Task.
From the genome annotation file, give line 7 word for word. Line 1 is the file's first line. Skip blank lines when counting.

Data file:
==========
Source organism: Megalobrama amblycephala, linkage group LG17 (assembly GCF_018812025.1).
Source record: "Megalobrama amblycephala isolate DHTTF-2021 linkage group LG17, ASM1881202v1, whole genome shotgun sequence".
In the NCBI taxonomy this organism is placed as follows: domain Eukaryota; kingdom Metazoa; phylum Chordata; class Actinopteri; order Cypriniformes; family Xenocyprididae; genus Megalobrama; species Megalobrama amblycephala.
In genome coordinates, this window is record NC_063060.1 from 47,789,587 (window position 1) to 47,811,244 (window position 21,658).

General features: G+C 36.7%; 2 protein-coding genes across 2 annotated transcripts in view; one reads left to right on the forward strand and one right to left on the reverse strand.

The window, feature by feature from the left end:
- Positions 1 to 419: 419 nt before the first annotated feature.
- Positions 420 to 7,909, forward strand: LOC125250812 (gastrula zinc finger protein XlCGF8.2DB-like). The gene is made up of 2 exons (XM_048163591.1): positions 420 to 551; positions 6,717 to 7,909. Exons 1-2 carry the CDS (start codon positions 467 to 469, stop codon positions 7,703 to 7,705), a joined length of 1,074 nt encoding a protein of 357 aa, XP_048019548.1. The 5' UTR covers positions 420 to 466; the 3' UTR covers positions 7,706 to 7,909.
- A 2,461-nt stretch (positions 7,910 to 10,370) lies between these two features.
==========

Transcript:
- Positions 1 to 419: 419 nt before the first annotated feature.